Despite the years of ill-concealed and heavy drug abuse, he said, he felt a sense of immunity. Even in the face of repeated arrests, he knew he could rely on his family to bail him out. Because of this, he said, there was no need to take accountability and fully accept the consequences, up until two years ago, when things finally turned real.

“Every time I was arrested, my dad would bail me out,” Mr. Ramirez said. “Always, faithfully. I was catching cases all the way up until I was 20 — that’s when I caught my first bid. I did 20 months in jail at Osborne. I went in on Feb. 10, 2012. The last day I stopped using was the day I went to jail.”

Jail was a turning point for Mr. Ramirez. He said it forced him to “grow up, to realize that he didn’t want to do that anymore.” He admits that had he not served time, he’d likely still be doing drugs, end up another statistic and potentially even fall victim to an overdose.

Mr. Ramirez said he wishes he could go back and undo it all, that he had been more honest and open and that he could have talked to somebody. When he speaks to kids at local schools about his experiences, he returns to these recurring regrets.

“I always tell them I wish I could go back and never do any of that,” Mr. Ramirez said. “I wish that maybe my life would be different. Maybe I wouldn’t never caught a bid, maybe my friend would’ve never overdosed and died. It’s real. Make no mistake about it, it’s not a joke. At the end of the day, all 65 of us [at Liberation House] are there because of one thing, drugs. I don’t want to do it anymore.”

Today, facing his previous choices and past unfiltered, he’s filled with regret. He thinks about his family and his friends, dwelling on what he would’ve, could’ve, should’ve done differently. When asked what he wished his parents had said to him, he stressed the importance of honesty and open communication.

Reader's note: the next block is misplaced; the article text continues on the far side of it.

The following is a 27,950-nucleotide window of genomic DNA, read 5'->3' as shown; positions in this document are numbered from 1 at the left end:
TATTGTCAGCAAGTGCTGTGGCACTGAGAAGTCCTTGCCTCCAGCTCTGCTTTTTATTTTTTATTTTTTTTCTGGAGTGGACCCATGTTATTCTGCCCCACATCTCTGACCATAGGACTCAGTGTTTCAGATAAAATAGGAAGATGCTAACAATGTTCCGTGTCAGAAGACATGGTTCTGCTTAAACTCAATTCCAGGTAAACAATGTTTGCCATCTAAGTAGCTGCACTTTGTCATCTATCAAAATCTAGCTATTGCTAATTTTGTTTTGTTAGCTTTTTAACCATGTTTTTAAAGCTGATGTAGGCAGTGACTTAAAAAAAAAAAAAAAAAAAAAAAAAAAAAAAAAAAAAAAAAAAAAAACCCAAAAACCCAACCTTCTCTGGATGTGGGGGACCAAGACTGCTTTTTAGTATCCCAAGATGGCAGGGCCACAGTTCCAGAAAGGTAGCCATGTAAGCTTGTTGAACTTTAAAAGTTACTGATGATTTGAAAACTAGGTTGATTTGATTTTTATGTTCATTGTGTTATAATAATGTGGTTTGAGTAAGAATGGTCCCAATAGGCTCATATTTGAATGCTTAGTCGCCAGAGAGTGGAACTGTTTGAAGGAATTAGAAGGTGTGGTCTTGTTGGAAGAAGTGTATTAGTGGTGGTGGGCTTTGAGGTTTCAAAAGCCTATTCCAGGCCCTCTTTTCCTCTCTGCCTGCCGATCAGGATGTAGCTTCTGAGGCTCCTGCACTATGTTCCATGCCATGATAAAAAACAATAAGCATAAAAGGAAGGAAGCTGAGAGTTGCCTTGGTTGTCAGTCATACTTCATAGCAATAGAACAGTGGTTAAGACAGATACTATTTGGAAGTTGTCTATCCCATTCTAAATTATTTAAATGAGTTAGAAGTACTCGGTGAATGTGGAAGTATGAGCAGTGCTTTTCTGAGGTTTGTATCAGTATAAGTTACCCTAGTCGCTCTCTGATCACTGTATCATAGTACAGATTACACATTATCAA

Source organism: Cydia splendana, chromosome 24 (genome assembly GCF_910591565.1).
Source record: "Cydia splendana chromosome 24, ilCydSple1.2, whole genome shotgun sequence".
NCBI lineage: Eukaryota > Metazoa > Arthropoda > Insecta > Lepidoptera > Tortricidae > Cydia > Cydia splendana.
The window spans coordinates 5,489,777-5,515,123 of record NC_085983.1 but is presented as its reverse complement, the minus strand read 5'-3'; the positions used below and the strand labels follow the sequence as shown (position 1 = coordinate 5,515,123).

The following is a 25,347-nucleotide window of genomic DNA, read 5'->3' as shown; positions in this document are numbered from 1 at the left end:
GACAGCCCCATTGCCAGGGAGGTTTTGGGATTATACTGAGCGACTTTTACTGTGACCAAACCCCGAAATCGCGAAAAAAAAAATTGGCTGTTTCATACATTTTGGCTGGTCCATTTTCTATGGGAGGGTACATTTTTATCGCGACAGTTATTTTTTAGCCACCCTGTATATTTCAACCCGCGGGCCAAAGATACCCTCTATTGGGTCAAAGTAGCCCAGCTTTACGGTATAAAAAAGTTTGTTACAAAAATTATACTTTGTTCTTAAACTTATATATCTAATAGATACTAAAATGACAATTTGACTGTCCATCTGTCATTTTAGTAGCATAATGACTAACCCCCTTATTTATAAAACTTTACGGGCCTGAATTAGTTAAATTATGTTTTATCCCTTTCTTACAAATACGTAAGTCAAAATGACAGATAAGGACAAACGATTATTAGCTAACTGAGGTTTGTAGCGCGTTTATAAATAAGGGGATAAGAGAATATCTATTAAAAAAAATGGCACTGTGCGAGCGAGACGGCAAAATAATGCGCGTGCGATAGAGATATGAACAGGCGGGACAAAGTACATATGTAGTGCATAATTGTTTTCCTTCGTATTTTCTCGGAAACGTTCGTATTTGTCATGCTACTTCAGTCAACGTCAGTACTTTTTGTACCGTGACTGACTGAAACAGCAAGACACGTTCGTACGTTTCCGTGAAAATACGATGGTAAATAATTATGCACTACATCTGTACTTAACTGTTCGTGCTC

“For me, it’s to be honest. For parents, the best thing to do is to tell them to be honest with you. Just try to be on their level. If you’re at that point, don’t get mad at them or yell at them or shut them out, but really talk to them,” said Mr. Ramirez. “That’s how my father was with me, and I took that for granted. You should be able to talk to your kids about everything, to ask them. Or they should be able to ask you. That’s a good feeling, that your son or daughter can talk to you about anything.”

It wasn’t just Mr. Ramirez who shared his life. Michael Rechtman, 23, of Weston, echoed a similar story of a normal childhood, early drug use and fast progression into drugs. He recounted a harrowing tale of dealing and doing heavy drugs, dabbling in larceny and other criminal activities, which all snowballed into heroin use, homelessness and countless rehab centers. He spoke about dreams derailed and of constant speculation about where he might have been had he not smoked that first joint.

“I always wanted to be a firefighter when I was kid. Even until I was 13 or 14, that’s what I would tell my parents I wanted to be when I grew up,” said Mr. Rechtman. “I could’ve done that if I had stayed on the right path, had done the right things. I didn’t aspire to be a drug addict or anything, it kind of just happened.”

He shared that if there were one thing he wished his parents had given him, it would be persistence in trying to start a conversation with him about where he was and how he was feeling.

“They never really tried to figure out how I was feeling. There was a lot I wanted to tell them, but it was hard for me to go up to them and tell them,” said Mr. Rechtman. “I just didn’t have the heart to tell them and I didn’t want to do that, because I wanted to continue living the way that I was living.”